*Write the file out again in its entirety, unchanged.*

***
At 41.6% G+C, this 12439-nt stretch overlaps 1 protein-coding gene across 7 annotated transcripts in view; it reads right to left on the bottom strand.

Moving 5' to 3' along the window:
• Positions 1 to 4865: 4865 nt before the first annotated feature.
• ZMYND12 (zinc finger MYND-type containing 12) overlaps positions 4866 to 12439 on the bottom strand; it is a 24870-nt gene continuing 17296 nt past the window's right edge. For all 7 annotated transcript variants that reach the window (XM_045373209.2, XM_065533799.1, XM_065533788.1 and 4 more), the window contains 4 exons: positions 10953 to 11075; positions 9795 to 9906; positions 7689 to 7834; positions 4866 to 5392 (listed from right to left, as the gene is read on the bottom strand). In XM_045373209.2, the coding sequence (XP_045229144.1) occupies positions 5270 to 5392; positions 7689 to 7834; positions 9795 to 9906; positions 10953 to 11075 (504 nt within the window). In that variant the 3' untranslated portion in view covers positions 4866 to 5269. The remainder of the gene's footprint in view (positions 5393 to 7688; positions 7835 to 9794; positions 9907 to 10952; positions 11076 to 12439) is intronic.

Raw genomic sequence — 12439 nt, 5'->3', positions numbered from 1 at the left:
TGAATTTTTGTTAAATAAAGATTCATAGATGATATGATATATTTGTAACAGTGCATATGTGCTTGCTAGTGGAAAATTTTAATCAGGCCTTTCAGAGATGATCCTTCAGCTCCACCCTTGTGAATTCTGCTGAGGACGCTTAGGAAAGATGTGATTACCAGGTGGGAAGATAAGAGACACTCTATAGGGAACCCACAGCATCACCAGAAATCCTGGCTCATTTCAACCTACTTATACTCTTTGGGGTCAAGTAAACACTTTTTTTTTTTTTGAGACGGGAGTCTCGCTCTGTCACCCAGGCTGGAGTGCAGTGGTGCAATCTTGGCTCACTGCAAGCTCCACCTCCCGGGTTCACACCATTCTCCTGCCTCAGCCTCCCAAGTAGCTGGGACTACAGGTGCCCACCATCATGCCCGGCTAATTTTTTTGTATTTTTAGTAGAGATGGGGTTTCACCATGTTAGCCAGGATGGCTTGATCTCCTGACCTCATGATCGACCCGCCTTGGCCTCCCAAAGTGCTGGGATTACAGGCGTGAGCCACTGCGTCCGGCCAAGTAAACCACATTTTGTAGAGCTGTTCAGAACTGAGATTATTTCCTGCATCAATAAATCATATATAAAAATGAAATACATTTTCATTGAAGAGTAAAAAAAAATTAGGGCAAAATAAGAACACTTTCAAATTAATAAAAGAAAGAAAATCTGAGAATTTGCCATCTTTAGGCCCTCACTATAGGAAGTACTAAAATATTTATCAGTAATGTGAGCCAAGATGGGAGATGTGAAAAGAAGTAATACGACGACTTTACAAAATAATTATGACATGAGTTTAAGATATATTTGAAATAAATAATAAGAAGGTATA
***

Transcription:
At 41.6% G+C, this 12439-nt stretch overlaps 1 protein-coding gene across 7 annotated transcripts in view; it reads right to left on the bottom strand.

Moving 5' to 3' along the window:
• Positions 1 to 4865: 4865 nt before the first annotated feature.
• ZMYND12 (zinc finger MYND-type containing 12) overlaps positions 4866 to 12439 on the bottom strand; it is a 24870-nt gene continuing 17296 nt past the window's right edge. For all 7 annotated transcript variants that reach the window (XM_045373209.2, XM_065533799.1, XM_065533788.1 and 4 more), the window contains 4 exons: positions 10953 to 11075; positions 9795 to 9906; positions 7689 to 7834; positions 4866 to 5392 (listed from right to left, as the gene is read on the bottom strand). In XM_045373209.2, the coding sequence (XP_045229144.1) occupies positions 5270 to 5392; positions 7689 to 7834; positions 9795 to 9906; positions 10953 to 11075 (504 nt within the window). In that variant the 3' untranslated portion in view covers positions 4866 to 5269. The remainder of the gene's footprint in view (positions 5393 to 7688; positions 7835 to 9794; positions 9907 to 10952; positions 11076 to 12439) is intronic.

Raw genomic sequence — 12439 nt, 5'->3', positions numbered from 1 at the left:
TGAATTTTTGTTAAATAAAGATTCATAGATGATATGATATATTTGTAACAGTGCATATGTGCTTGCTAGTGGAAAATTTTAATCAGGCCTTTCAGAGATGATCCTTCAGCTCCACCCTTGTGAATTCTGCTGAGGACGCTTAGGAAAGATGTGATTACCAGGTGGGAAGATAAGAGACACTCTATAGGGAACCCACAGCATCACCAGAAATCCTGGCTCATTTCAACCTACTTATACTCTTTGGGGTCAAGTAAACACTTTTTTTTTTTTTGAGACGGGAGTCTCGCTCTGTCACCCAGGCTGGAGTGCAGTGGTGCAATCTTGGCTCACTGCAAGCTCCACCTCCCGGGTTCACACCATTCTCCTGCCTCAGCCTCCCAAGTAGCTGGGACTACAGGTGCCCACCATCATGCCCGGCTAATTTTTTTGTATTTTTAGTAGAGATGGGGTTTCACCATGTTAGCCAGGATGGCTTGATCTCCTGACCTCATGATCGACCCGCCTTGGCCTCCCAAAGTGCTGGGATTACAGGCGTGAGCCACTGCGTCCGGCCAAGTAAACCACATTTTGTAGAGCTGTTCAGAACTGAGATTATTTCCTGCATCAATAAATCATATATAAAAATGAAATACATTTTCATTGAAGAGTAAAAAAAAATTAGGGCAAAATAAGAACACTTTCAAATTAATAAAAGAAAGAAAATCTGAGAATTTGCCATCTTTAGGCCCTCACTATAGGAAGTACTAAAATATTTATCAGTAATGTGAGCCAAGATGGGAGATGTGAAAAGAAGTAATACGACGACTTTACAAAATAATTATGACATGAGTTTAAGATATATTTGAAATAAATAATAAGAAGGTATA